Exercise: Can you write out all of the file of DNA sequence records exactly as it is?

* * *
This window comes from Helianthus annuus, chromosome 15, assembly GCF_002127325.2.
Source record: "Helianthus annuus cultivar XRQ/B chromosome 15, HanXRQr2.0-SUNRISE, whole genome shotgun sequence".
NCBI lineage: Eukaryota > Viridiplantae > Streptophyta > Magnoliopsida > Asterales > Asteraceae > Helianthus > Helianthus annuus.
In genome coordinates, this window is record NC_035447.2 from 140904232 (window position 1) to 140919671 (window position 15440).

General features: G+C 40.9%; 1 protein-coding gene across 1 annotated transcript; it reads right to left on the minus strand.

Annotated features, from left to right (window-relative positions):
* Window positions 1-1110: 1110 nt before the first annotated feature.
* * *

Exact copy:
This window comes from Helianthus annuus, chromosome 15, assembly GCF_002127325.2.
Source record: "Helianthus annuus cultivar XRQ/B chromosome 15, HanXRQr2.0-SUNRISE, whole genome shotgun sequence".
NCBI lineage: Eukaryota > Viridiplantae > Streptophyta > Magnoliopsida > Asterales > Asteraceae > Helianthus > Helianthus annuus.
In genome coordinates, this window is record NC_035447.2 from 140904232 (window position 1) to 140919671 (window position 15440).

General features: G+C 40.9%; 1 protein-coding gene across 1 annotated transcript; it reads right to left on the minus strand.

Annotated features, from left to right (window-relative positions):
* Window positions 1-1110: 1110 nt before the first annotated feature.